Once I realized that I was safe from the moon for the time being, I found myself annoyed with the intruder. A low growl rumbled in my chest, but it was half-hearted. For an unfamiliar wolf to intrude upon another’s den without welcome was impertinent, but it did not take me long to recognize the reason behind this conriocht’s behavior. He considered himself an alpha. He nuzzled my side and then plopped down beside me, knocking down the tall grass and pulling down a plug of ivy while he did. He was quickly asleep.

I was given to believe that this was often the case with his kind. They embraced the wolf and the hunt for a few brief hours during the full moon, only to fall prone once their hunger and curiosity had been sated. I attempted to rouse him with a nudge of my muzzle, but he remained unresponsive. I huffed through my nose and laid my head on my paws, watching the cursed one sleep.

The moon crept through the sky, and I watched the moonbeams shift with it, inching closer to my paws. The conriocht slept on, as I knew he probably would until morning, and I was thankful for it. The gentle glow crept over his sleeping fur, and touched mine. I sighed in resignation and embraced it as the moonlight pooled, pouring over my skin, enveloping me like a moth’s cocoon. My fur melted away into smooth skin as I metamorphosed painlessly and gently. The glow faded away into the normal shallow rays of wispy moonbeams.

A tear ran down my woman-face, and I whimpered while I ran my reshaped paws through his fur. The sound was odd from my reshaped throat, but his fur was warm and comforting. I hated this new shape. Every sense was dulled, and I felt ungainly. At least I had no need to move for some time. I remembered from experience that my legs would feel as unsteady as a newly calved deer. I laughed, which was probably one of the few human actions that I had a firm grasp on, at the irony of a conriocht curling up next to a faoladh on the night of a full moon.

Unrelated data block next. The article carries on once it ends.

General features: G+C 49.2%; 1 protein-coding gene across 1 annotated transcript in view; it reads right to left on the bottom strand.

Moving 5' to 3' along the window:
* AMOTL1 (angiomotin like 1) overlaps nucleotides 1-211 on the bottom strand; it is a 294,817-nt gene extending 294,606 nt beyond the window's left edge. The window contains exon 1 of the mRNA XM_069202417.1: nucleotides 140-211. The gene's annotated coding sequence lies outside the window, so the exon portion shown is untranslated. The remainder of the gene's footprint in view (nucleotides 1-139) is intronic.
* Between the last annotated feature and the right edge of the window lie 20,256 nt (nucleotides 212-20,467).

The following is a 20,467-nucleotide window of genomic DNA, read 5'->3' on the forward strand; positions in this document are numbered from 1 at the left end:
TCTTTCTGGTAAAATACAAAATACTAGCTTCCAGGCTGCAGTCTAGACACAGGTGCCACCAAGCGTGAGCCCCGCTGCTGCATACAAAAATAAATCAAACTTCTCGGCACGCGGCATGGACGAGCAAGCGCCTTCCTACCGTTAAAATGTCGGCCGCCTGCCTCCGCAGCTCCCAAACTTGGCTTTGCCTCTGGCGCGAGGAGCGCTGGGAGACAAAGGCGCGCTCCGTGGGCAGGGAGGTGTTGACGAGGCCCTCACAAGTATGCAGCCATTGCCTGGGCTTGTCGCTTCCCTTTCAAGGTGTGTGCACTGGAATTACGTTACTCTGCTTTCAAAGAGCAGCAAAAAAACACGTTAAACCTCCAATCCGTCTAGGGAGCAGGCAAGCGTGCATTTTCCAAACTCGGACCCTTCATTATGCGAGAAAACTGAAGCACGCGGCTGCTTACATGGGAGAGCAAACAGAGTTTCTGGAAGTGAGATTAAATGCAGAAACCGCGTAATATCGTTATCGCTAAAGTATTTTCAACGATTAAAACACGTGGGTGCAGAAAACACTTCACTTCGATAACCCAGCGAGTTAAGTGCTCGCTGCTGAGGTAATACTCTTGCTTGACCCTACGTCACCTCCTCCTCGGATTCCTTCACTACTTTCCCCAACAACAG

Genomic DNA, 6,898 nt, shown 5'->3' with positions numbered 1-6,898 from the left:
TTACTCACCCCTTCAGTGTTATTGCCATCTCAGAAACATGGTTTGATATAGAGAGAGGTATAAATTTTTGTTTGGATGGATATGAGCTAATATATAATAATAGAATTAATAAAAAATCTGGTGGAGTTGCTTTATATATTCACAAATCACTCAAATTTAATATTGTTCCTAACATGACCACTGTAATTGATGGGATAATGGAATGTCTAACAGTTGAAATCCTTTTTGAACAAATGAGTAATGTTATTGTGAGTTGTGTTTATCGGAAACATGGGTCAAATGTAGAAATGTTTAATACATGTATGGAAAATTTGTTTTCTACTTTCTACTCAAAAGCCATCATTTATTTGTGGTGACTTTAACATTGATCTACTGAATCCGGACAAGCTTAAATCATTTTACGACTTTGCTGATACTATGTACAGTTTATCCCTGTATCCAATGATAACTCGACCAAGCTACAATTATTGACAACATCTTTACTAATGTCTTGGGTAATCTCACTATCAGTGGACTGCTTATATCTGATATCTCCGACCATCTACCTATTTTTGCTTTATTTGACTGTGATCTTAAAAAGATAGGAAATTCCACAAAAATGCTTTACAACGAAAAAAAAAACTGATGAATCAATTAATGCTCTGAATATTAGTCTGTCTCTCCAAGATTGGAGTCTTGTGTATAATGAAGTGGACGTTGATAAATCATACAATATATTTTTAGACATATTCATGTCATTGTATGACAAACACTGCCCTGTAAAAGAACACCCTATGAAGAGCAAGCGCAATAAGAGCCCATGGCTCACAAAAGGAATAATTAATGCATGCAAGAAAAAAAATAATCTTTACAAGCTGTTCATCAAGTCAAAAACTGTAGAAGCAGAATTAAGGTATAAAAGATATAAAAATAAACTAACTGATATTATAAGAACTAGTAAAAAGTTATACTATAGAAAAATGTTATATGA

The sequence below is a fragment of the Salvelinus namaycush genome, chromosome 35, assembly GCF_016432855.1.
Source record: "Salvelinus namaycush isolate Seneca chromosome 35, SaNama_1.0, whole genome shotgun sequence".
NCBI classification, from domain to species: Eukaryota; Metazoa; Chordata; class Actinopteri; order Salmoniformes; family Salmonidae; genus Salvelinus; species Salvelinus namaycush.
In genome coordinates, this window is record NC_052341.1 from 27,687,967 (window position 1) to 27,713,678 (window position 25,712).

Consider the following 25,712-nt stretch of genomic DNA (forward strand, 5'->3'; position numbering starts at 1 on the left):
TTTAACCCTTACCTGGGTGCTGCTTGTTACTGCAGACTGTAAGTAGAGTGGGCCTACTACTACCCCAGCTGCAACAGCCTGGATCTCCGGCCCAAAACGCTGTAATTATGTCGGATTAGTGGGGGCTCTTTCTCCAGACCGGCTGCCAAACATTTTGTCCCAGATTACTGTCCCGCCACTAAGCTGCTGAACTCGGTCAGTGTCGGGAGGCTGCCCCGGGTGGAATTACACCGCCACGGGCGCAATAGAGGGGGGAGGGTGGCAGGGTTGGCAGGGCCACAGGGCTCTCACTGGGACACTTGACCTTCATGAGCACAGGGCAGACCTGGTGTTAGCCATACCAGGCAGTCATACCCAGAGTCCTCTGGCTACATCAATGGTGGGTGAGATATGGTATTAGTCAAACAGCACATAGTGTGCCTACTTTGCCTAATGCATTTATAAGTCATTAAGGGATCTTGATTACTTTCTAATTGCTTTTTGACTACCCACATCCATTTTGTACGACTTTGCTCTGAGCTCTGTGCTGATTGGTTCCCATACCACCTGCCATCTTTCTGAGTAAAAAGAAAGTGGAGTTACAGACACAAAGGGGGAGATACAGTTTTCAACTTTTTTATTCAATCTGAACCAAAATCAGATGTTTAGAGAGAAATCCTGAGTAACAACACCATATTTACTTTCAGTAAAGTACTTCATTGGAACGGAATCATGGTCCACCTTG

On to Page Three

By the Light of the Velvet Moon

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Dear Reader,
You have before you my newest short story, title evident. As the story evolves, I will post a link on the bottom of each page, leading to the next segment of story, and on each subsequent segment, I will put a link back to previous segments. I do this for a few reasons.

1.) I want to allow readers to get a quick taste of fiction during their hurried blog readings. Not everyone has the time to read a 10k word short story. =)

2.) I hate long posts that stretch for miles. I like the feel of “turning a page”, even if it means clicking a button.

3.) (Selfish Reason) I won’t have to struggle with what I’m going to post on the blog today!

And now, without further ado:

By the Light of the Velvet Moon

 (Part 1)

Cicadas sang their long awaited mating song, drowning out the other usual sounds of the night. The whisper of the wind, the hush of the stream, the chatter of the crickets and the frogs, all masked by the cacophony of the insects firmly set in finding a mate before the end of the summer and their ultimate deaths. That seemed to be fate of all the creatures of the forest: a fast, hurried life, brief moments of pleasure and procreation, and then death, either at the mouths of other beasts in search of a meal, or by the curse of a short life span.

I was bothered by none of this. I had no hunter, I was in no hurry to die, and a mate was not in the cards for me. No wolf would have a mate so queer. This was the very reason why I wandered these woods alone. The call of my brethren sang enticingly, even over the song of the cicadas. I whimpered, but did not respond. They would not welcome me into their packs, would not walk fur to fur with me through the woods as I longed to do. My scent was in harmony with theirs, but soon my voice would no longer be capable of the bittersweet song that I longed to sing.

Even if I were to join them, it would not be long before my presence was no longer welcome.

I turned my nose to the sky and inhaled the crisp night air. There was something different in its fragrance tonight, something that did not smell of fur or feathers, honey suckle or hickory. It was foreign. Odd.